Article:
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This is an aerial view of Por-Bajin from the west. The complex is situated on an island in a lake. Scientists have pinned its construction on the year 777 AD, using a special carbon-14 dating technique, based on sudden spikes in the carbon-14 concentration.        Source: Andrei Panin / PNAS

Radiocarbon Dating Pins Construction of Por-Bajin Island Fortress to 777 AD

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Dating archaeological objects precisely is difficult, even when using techniques such as radiocarbon dating . Using a recently developed method, based on the presence of sudden spikes in carbon-14 concentration, scientists at the University of Groningen, together with Russian colleagues, have determined the date for the construction of an eighth-century complex in southern Siberia to a specific year. This allows archaeologists to finally understand the purpose for building the complex - and why it was never used. The results were published in  Proceedings of the National Academy of Sciences  on June 8.

The Por-Bajin complex, on the border of the Russian Federation and Mongolia, measures 215 x 162 meters (235 x 177 yards) and has outer walls of twelve meters (39 ft) high. All of the walls are made of clay (Por-Bajin translates as 'clay house') on a foundation of wooden beams. The complex was created by nomadic Uyghurs, sometime in the eighth century. Archaeologists did not know the purpose of the complex and why it appears to never have been used.

Khans

“In order to understand this, the exact construction date was required to find out which local leader, or khan, gave the order for the construction,” explains Margot Kuitems, a postdoctoral researcher at the Centre for Isotope Research at the University of Groningen. She currently works on the Exact Chronology of Early Societies (ECHOES) project, funded by the European Research Council and led by Assistant Professor of Isotope Chronology Michael Dee, who is also an author on the  PNAS paper.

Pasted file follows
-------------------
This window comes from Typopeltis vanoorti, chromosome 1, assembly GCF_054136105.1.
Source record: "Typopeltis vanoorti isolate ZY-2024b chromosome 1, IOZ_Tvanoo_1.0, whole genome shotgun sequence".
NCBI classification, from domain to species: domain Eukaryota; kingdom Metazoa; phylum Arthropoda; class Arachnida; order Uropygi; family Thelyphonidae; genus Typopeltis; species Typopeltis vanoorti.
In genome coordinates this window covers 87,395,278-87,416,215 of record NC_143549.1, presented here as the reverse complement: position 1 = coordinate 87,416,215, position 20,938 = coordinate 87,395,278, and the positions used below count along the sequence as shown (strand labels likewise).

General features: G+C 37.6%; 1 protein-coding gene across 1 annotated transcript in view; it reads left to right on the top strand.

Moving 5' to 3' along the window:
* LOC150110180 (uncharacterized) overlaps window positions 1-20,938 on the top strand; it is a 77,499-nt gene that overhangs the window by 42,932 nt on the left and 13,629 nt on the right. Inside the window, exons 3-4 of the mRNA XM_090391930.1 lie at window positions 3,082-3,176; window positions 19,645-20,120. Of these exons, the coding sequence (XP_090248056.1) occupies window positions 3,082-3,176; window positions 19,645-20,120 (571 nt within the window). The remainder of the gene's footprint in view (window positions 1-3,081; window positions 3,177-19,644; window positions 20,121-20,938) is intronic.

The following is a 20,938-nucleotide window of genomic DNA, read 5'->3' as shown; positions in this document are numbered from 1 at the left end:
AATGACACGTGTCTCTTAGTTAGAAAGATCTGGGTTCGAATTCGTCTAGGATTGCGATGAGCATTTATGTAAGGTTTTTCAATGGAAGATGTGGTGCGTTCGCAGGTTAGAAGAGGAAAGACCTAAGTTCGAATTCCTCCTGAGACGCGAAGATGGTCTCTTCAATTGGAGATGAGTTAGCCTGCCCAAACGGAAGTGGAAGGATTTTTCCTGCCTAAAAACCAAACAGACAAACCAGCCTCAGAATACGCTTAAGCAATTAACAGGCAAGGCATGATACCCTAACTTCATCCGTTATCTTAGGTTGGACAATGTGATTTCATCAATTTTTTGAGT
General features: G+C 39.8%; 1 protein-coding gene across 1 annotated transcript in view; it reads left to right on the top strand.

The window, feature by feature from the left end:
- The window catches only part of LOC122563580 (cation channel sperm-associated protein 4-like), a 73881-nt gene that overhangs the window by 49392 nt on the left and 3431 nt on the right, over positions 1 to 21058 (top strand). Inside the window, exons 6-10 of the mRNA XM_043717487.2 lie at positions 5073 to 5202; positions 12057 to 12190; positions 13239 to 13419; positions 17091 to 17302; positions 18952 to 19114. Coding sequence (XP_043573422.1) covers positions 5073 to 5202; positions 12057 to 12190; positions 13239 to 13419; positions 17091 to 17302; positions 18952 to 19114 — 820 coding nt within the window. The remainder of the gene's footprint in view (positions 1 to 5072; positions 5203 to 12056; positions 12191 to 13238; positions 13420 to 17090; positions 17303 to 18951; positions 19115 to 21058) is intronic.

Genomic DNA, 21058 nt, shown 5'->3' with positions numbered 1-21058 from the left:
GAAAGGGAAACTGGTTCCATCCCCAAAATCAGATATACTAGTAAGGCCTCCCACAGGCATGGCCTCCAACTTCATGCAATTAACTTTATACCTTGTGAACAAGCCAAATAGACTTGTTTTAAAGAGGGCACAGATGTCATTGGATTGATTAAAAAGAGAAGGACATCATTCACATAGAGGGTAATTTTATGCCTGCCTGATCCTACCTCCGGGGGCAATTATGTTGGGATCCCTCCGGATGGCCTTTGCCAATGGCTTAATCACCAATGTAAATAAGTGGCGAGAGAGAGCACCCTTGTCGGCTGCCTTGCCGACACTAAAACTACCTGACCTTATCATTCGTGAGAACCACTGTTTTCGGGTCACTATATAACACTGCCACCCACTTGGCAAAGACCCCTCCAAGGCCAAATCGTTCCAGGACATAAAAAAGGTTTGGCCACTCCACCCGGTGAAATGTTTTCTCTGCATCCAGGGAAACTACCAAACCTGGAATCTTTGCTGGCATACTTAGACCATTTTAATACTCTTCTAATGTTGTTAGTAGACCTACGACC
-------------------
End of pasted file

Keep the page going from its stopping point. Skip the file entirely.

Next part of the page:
For the early medieval period, radiocarbon dating is generally precise within a few decades. This is good enough for most applications. However, as khans came and went during the eighth century, the exact construction date was required to link it to a specific leader. Within the ECHOES project, Kuitems applied a recently developed method to date her samples exactly.

Por-Bazhyn Occupies a Small Island in Lake Tere-Khol  (Image: by Por-Bajin Fortress Foundation, CC BY 4.0)

Por-Bazhyn Occupies a Small Island in Lake Tere-Khol  (Image: by Por-Bajin Fortress Foundation, CC BY 4.0 )

Spike

Carbon-14 (a radioactive isotope of carbon) is created in the upper atmosphere. Plants absorb carbon dioxide , which includes a tiny amount of carbon-14. When the plant - or the animal that ate the plant - dies, the carbon uptake stops and the carbon-14 slowly decays. Every 5,730 years, half of the carbon-14 decays. Therefore, the carbon-14 concentration identifies how old the object (animal, plant or any other organic material) is.

Production rates of carbon-14 in the atmosphere are not constant. However, changes in atmospheric carbon-14 were believed to show little variation from one year to the next. Then, in 2013, the Japanese Professor Fusa Miyake analyzed individual tree rings and found a spectacular spike in carbon-14 content in the year 775. “When you find wood at an archaeological site from that period, you can look for the spike by measuring the carbon-14 content of subsequent tree rings,” explains Kuitems. The spike identifies which tree ring grew in the year 775, and when the sample includes the bark, it is even possible to determine when the tree was felled.